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  » First Aid  »  Foreign Bodies

  • Do not rub the eye.
  • Wash your hands carefully before touching the eye.
  • Pull the lower lid down gently so that its lining is visible; at the same time, have the person look up.
  • If the speck is on the surface of the lower lid, lift it off carefully with a slightly moistened cotton swab or the corner of a clean handkerchief or tissue.
  • If the speck is not on the lower lid, gently grasp the lashes of the upper lid between the thumb and forefinger and draw the upper lid out and down over the lower one. The resulting tears may flush out a particle adhering to the upper lid.
  • If the object has not drifted to the corner of the eye, lift the upper lid (as shown in figure 14.2) and have the person look down. If the object appears on the inner surface of the upper lid, carefully remove it with a moistened cotton swab or the corner of a clean handkerchief or tissue.
  • Flush the eye with lukewarm water or any ophthalmic irrigating solution. If tearing and pain persist, or if vision does not clear, tape a loosely fitting patch over the eye and see a doctor promptly, as there may be an injury such as corneal abrasion.


  • Do not attempt to remove any foreign object that is embedded in the eyeball; instead, cover both eyes with a sterile compress and take the person to an emergency room as quickly as possible.
  • If there is difficulty closing the eye because of the size of the foreign body embedded in the eye, protect the eye with a small paper cup placed over it. Tape the cup in place and cover the uninjured eye with a sterile compress. Take the person to an emergency room as soon as possible.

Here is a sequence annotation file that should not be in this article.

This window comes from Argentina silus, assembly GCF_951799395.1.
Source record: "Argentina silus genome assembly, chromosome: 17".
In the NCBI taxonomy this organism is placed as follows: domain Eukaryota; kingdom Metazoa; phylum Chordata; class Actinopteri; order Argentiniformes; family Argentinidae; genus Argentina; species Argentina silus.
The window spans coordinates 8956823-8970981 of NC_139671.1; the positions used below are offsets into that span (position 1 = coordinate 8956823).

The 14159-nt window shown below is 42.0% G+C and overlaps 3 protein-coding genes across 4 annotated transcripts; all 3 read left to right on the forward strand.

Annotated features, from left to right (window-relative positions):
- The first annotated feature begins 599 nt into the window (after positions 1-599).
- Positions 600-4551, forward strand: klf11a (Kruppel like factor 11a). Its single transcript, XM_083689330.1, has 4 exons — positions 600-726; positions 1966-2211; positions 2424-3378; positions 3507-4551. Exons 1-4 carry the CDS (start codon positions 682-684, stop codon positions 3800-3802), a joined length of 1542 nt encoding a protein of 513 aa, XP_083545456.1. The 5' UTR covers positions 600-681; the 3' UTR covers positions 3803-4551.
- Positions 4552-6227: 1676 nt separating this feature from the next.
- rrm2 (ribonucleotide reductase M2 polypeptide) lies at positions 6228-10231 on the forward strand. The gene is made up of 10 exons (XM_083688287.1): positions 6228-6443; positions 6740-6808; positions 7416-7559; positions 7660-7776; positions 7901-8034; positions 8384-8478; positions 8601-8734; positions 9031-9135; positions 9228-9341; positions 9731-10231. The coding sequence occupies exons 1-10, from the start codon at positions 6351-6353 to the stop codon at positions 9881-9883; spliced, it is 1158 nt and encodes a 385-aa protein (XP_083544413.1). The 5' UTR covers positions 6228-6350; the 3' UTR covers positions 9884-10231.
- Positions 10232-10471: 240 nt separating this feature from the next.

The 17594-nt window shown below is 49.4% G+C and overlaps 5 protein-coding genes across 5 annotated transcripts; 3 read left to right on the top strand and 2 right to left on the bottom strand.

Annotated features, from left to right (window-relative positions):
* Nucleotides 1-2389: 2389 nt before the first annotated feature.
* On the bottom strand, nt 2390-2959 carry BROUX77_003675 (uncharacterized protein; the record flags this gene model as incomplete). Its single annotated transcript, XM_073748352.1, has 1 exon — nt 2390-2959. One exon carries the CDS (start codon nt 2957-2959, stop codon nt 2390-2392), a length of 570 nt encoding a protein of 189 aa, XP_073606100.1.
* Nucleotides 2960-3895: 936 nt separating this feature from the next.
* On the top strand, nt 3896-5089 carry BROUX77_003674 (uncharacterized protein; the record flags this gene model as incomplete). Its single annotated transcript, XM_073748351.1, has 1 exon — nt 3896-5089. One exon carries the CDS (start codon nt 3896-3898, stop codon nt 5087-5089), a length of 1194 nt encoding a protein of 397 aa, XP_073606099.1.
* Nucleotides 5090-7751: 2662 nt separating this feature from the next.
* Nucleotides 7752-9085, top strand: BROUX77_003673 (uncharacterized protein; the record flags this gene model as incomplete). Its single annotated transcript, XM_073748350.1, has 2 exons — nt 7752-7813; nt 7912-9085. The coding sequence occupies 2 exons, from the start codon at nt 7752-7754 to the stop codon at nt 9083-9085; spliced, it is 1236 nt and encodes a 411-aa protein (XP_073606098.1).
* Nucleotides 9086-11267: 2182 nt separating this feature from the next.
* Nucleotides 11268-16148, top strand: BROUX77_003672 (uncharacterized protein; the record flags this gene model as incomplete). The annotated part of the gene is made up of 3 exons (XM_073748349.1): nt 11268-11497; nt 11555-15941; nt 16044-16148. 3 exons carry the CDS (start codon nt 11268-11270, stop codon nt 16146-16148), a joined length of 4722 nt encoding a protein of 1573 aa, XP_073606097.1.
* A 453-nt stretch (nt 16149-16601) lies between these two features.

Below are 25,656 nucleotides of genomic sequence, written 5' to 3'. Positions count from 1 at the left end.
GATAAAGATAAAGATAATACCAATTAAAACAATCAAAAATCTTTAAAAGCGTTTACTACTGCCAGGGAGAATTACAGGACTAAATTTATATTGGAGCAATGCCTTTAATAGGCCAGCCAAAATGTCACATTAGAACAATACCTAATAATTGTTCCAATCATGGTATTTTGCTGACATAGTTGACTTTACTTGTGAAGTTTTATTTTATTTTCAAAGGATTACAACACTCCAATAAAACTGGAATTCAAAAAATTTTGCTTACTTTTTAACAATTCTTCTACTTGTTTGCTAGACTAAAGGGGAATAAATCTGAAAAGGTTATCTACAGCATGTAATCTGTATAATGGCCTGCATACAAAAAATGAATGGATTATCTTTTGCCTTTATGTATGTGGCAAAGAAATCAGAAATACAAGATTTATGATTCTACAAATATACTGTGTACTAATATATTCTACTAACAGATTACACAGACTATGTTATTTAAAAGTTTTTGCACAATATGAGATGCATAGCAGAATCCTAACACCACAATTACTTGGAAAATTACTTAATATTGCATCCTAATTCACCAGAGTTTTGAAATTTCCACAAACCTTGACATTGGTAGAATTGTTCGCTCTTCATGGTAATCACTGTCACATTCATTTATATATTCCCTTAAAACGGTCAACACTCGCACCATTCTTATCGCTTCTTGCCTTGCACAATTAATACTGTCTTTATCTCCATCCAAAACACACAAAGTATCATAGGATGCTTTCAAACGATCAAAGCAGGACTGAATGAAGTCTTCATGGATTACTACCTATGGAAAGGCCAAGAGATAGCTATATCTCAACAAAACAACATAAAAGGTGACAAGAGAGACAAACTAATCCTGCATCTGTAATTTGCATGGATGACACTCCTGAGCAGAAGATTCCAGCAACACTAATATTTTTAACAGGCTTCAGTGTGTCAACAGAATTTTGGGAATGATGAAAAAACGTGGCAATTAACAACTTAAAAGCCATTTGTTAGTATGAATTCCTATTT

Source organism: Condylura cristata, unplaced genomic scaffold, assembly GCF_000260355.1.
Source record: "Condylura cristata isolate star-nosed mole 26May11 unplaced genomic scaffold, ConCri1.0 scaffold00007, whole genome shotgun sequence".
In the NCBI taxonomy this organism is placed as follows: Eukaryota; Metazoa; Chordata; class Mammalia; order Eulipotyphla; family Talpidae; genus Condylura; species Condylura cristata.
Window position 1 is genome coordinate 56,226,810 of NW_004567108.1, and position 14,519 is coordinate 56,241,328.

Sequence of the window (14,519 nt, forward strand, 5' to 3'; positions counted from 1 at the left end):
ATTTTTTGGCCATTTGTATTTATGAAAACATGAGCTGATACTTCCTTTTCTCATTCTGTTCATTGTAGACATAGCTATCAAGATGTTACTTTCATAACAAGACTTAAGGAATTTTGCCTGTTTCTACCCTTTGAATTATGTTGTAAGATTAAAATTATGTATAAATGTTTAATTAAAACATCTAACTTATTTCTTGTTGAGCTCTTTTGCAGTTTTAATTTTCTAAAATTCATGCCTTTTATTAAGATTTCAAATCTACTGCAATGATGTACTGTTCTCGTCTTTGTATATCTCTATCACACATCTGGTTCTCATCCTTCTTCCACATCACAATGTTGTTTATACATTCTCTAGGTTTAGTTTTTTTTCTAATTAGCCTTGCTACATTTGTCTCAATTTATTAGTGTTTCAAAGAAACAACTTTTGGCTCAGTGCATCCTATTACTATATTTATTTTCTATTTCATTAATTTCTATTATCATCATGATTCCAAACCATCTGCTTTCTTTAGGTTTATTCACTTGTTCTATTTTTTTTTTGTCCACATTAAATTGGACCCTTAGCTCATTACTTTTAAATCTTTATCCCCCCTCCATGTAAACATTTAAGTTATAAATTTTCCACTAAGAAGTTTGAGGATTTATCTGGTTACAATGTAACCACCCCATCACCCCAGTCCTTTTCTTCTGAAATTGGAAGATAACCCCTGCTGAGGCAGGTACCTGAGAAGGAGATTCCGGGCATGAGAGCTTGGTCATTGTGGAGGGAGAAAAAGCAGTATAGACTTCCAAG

The protective structure of the outer ear prevents objects from easily entering its middle and inner parts. However, children (and some adults) often put foreign objects into the ear and occasionally bugs or other objects may accidentally enter.

  • Never attempt to remove a foreign object that has entered the ear canal by poking it with a matchstick, bobby pin, cotton swab, or similar probe. This action may push the object in farther or cause damage to the middle-ear structure.
  • A soft object that is not deeply embedded and is clearly visible may be withdrawn carefully with tweezers.
  • For all objects that cannot be dislodged by tilting the head to the side and shaking (not hitting), see a doctor or go to an emergency room promptly.
  • Put oil (mineral, vegetable, or baby oil) in the ear only if a live insect becomes lodged in the ear canal. In that case, filling the ear canal with oil will suffocate the insect. Removal by a doctor will then be feasible. If there is any question about material remaining in the ear, a doctor should see the person for a thorough exam.

Most foreign objects lodged in the nose are placed there by curious children or by adults who pack bits of cotton or other substances in their noses to stop bleeding. Sometimes a child will place an organic substance in a nostril and it will not be noticed until it releases an unpleasant smell.

  • Do not attempt to poke at an object in the nose with a toothpick, swab, or similar probe, which can drive it farther into the nose.
  • Do not allow the person to inhale forcefully through the nose. Have the person breathe out through the mouth.
  • Have the person gently blow his nose two times to see if that dislodges the object. Avoid repeated or very forceful nose-blowing.
  • If the object is visible at the entrance to the nose and can be safely reached with tweezers, try to remove it. Do not attempt this on a child who is thrashing and uncooperative.
  • If these attempts at removal do not succeed, take the person to an emergency room.
  • Any foreign body that has been in place for several hours or days should be removed by a doctor.